It is so simple yet so difficult. Owning up to one's failures and mistakes can feel like it will kill you, but it won't. You'd be surprised how much lighter life can become once that burden of having to be perfect and prove that you are right is lifted. I sure wish that relief for my daughter and my granddaughter but I know that it's impossible as long as they are using me for their scapegoat.

Thankfully, I'm free of that burden of buying into their manipulations. I can see what is my part of this mess and what is theirs. Maybe sometimes I could handle things better, but even if I could have all the appropriate answer or behaviors all the time, nothing would change because it really isn't about me. I am grateful to have learned that. I wish I was able to pass that legacy on to them. Unfortunately for now, both of them are still caught up in their victim behavior.


Lady Of Chaos said...

I always tell my kids, that they alone are responsible for what comes out of their mouths or for what they do. NO ONE can MAKE them say or do anything. It's always their choice, they need to accept that, take responsibility for it, and pay the consequences. Even if those consequences are bad things or good things. It's their choice, not mine, not their friends, no one's but their own choice. (Keep in mind that my life, while not good, has been nothing like your's. So this fits.)

I hope I got it through to them. If not I'll keep trying. It's really all I can do. I don't want my babies to end up being a victim of anything.

When my oldest says "I hate you." when I punish him. I say, "That's fine. I'm your parent, not your friend, and right now I'm being your judge, jury, and your reality slap, you made the mistake, now you pay for it."

I know there will come a time when he's too old to do that too and I'm not too sure what I'll do then.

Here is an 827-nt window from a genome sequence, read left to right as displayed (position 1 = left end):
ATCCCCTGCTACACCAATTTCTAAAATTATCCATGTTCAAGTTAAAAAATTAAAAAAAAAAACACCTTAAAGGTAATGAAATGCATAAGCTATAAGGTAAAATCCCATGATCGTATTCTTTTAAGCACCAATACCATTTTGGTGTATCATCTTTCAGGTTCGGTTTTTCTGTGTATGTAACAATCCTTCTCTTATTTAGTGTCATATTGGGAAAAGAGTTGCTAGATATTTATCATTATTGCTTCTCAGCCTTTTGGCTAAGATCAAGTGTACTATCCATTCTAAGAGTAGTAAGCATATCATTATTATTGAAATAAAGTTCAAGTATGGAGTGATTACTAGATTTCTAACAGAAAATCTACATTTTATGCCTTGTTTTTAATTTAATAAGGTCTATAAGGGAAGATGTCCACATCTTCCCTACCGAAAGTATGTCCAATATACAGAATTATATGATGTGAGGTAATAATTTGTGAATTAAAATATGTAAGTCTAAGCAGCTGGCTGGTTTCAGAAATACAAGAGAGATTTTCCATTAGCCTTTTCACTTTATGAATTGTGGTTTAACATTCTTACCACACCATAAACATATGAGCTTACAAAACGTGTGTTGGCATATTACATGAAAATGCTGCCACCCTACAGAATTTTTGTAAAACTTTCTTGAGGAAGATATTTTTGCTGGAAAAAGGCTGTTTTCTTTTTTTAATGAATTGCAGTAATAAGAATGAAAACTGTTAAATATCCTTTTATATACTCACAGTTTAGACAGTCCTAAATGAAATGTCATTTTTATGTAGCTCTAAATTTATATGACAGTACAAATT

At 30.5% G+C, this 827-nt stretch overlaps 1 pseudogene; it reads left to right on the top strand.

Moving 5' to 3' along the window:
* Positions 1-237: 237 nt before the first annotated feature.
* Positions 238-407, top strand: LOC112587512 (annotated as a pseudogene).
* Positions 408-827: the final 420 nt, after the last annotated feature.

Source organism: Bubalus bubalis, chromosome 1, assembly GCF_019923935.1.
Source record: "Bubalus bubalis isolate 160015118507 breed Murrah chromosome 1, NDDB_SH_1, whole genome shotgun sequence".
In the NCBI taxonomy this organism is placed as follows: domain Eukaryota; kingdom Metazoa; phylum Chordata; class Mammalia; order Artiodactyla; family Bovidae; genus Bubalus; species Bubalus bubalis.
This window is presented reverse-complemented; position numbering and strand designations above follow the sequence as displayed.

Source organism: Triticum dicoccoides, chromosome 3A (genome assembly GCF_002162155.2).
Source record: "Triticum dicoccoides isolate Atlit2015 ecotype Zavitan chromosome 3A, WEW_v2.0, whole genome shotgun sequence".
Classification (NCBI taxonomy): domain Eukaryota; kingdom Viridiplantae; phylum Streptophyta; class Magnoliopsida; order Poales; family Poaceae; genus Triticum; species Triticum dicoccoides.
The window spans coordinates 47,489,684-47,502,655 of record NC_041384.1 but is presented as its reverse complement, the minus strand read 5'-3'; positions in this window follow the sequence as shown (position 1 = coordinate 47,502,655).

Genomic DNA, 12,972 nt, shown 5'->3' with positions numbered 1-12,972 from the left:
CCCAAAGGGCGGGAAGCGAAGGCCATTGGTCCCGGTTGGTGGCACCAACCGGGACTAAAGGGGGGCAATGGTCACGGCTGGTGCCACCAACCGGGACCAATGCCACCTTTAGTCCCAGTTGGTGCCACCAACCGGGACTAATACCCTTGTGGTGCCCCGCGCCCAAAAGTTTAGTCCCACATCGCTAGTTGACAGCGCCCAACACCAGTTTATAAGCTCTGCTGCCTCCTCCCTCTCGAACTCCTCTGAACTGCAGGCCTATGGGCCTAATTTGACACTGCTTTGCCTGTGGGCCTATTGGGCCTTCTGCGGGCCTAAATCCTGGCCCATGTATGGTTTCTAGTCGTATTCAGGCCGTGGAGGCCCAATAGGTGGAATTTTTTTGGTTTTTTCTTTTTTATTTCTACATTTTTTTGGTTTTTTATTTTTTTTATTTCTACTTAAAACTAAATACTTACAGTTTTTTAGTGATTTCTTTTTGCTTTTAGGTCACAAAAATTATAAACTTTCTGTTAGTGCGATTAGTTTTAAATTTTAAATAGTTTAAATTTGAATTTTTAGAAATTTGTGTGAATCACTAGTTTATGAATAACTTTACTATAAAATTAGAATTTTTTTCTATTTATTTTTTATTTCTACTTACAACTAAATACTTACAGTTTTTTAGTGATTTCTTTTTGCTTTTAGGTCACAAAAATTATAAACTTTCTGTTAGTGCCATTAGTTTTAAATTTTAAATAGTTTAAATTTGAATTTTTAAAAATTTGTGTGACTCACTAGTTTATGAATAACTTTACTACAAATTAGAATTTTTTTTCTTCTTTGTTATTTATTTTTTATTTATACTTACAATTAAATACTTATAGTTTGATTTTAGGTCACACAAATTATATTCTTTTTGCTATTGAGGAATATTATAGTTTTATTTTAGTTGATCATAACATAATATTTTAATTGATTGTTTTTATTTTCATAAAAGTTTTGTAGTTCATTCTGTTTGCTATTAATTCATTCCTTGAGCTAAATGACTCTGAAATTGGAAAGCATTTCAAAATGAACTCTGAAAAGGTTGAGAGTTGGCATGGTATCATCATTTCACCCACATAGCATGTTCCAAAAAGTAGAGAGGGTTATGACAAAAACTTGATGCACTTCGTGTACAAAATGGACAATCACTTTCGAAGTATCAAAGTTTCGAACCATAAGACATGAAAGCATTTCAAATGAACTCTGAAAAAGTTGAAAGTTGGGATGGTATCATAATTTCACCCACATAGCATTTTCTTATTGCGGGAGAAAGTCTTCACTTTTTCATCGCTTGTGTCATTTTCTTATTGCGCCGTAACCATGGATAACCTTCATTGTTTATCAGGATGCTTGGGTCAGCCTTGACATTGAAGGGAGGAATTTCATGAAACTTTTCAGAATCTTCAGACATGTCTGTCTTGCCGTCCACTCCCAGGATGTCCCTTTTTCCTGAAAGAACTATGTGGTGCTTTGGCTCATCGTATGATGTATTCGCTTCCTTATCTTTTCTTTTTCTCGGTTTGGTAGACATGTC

Family is often the hardest to deal with, the hardest to understand, and the hardest to get to see things from your point of view. They have this 'fixed' image of you in their head and nothing convinces them that maybe you've changed or that maybe you made the best choice you had to make etc... They see only what they are comfortable seeing. Sometimes I just give up and walk away...

Lily Strange said...

Addictions have two components, a physical one and a psychological one. The physical one can sometimes be held in check by psychological strength. I hope your granddaughter can learn to do this somehow. If she has people that enable her, which it sounds like your daughter does, it's hard to be able to find that strength.
I have an addictive personality too but I've managed to avoid the "hard" addictions because I don't like feeling out of control. It's "soft" addictions that I can't seem to kick. Like sugar. Really. It sounds stupid but it's true. I've cut way back on the amount that I eat but sometimes, especially late at night, I gotta have it. Having people tell me to "eat less and exercise more" does not help, it only makes me want to kill them!
The thing is, I suppose, that a soft addiction usually isn't directly life threatening. A "hard" addiction can be. I hope that your granddaughter comes to realize that feeling awful when the drugs wear off is not where she wants to be at and she gets help. People can't kick those addictions on their own.

Kahless said...


jumpinginpuddles said...

its a really ahrd subject isnt it. Responsibility or accountability. the prtoblem i see is that your daughter blames you for her trip into the things she doesnt like she did so therfor you as her mum is her easy target.
The problem with that thinking is when her daughter does the smae thing will it still be your issue?
hangi n there matie.

Angel said...

Good post. I'm glad you are protecting yourself emotionally now. You're right about all of it. For your daughter to criticize your granddaughter's actions or to admit they're wrong, she would have to admit she was wrong and accept responsibility--it's too threatening for her to do, apparently.